18 of 18 people found the following review helpful
Unusual and deeply unsettling.,
This review is from: Little Star (Hardcover)
Little Star is my first novel by Swedish horror sensation, John Ajvide Lindqvist. I have copies of all his books, except unbelievably, Let The Right One In. But so far this is the first of them I've actually read. Following his famous debut, Lindqvist has garnered a lot of praise, and achieved a strong reputation in a relatively short time frame. With Little Star, finally, I can see why. I've read no recent horror novel quite like it.
This story is about two outcast girls with very similar names. The first of these is Theres. Theres was abandoned in a wood as a baby, discarded like trash. By chance, she is discovered by Lennart Calderstrom, a former Swedish pop star. Lennart takes the baby back to his wife, and together they decide to keep the "Little One" and raise her as their own. But they do not adopt her, or raise her in any normal lifestyle, instead they keep her hidden in a cellar. The other girl, Teresa, appears to have had a more normal upbringing, but she too is a misfit, a person who feels quite alienated from her peers and society at large.
The first section of the book focuses exclusively on the bizarre, Theres. Here, we witness the early years of her strange life and the nature of her new dysfunctional family. Theres, with her weird note perfect signing, is so strange in fact, that during this section I found myself wondering if she might later be revealed to be something other than human. I'll not give away any spoilers, but will say that Lindqvist actually doesn't answer too many questions himself, even at the end.
A little further into the book and we move on from Theres for a time, and are introduced to the other girl, Teresa. Her social isolation seems much more conventional. We see how she struggles to relate to her parents as well as others of her own age, with the notable exception of a neighbouring boy, Johannes. We learn that she has always felt different and apart from other people, and of her fixation on death and the darker aspects of life. We also see how she is bullied at school by the popular kids. With Teresa, unlike Theres, you feel you know the sort of kid she is. Later, Teresa develops something of a fixation for Theres when she sees her bizarre performances on reality pop show, Idol. Of course, the two girls inevitably meet, having connected over an Internet forum, and when they do, they form a strong bond which eventually evolves into the nexus of a larger group of outcast girls.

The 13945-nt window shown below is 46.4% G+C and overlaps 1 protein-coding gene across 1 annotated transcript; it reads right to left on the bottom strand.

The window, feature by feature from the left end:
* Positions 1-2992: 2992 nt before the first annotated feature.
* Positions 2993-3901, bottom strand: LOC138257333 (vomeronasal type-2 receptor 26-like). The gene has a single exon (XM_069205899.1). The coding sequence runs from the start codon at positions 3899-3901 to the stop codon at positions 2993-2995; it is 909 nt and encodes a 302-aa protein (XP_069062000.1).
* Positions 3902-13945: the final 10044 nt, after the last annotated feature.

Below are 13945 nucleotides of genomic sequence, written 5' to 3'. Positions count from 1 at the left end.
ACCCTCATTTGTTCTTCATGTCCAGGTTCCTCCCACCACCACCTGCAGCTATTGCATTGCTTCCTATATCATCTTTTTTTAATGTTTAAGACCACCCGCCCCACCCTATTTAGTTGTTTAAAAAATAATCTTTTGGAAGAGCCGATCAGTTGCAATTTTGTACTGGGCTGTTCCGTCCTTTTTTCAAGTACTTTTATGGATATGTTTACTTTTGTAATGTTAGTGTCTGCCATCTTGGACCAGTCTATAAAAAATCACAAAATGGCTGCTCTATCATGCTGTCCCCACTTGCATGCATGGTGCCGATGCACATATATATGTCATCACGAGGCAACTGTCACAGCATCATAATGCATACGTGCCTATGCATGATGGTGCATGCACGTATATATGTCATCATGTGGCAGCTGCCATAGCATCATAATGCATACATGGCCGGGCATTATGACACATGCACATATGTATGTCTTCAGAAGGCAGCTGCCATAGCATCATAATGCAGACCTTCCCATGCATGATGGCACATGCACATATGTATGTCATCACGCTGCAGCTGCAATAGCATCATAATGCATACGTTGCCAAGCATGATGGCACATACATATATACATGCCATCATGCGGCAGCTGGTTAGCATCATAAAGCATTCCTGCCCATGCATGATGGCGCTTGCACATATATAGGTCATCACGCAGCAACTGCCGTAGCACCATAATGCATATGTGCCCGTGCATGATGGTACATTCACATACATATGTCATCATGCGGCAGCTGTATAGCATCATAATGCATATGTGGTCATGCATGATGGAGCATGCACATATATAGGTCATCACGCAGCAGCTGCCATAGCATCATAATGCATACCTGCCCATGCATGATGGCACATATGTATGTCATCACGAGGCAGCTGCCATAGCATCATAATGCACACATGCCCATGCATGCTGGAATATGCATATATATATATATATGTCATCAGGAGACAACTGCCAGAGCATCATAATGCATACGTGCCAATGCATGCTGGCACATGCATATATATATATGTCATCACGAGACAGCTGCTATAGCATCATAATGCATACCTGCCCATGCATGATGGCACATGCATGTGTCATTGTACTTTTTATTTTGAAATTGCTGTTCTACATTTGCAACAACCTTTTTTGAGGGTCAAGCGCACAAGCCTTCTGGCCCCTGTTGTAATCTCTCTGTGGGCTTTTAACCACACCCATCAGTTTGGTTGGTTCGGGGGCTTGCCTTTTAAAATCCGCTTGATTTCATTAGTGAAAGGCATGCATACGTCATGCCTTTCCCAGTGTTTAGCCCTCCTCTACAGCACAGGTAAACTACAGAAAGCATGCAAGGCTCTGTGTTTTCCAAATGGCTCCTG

Little Star is a very unusual novel. In places reminiscent of We Need to Talk About Kevin by Lionel Shriver, touching as it does upon some of the same issues as that work. There is something remarkably uncomfortable about this book, a kind of pervasive wrongness that permeates the text, and clearly survived the translation from Swedish to English very well. I find it difficult to say precisely why this book has that effect. Some elements are obvious: it's graphically brutal in places, and that brutality is performed by children who might otherwise be considered angelic, such as Theres with her golden hair and melodic voice. This certainly is a factor. Less obviously, I think it's the way the novel skilfully highlights the superficial nature of many societal values, and the way in which the violent disaffection of the young girls takes on an almost spiritual dimension in response.
Some people may be put off by the lack of overt supernatural elements or by the fact that the book never really answers your questions. But in my view, Lindqvist has created one of the best horror novels of recent times. A deeply unsettling, finely tuned, twisted hymn to social alienation. All that, and Abba too... Highly recommended.
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Initial post: 22 Jan 2012, 13:35:58 GMT
Excellent review, I felt the same way. I especially agree about the feeling of 'wrongness' that pervades the text.
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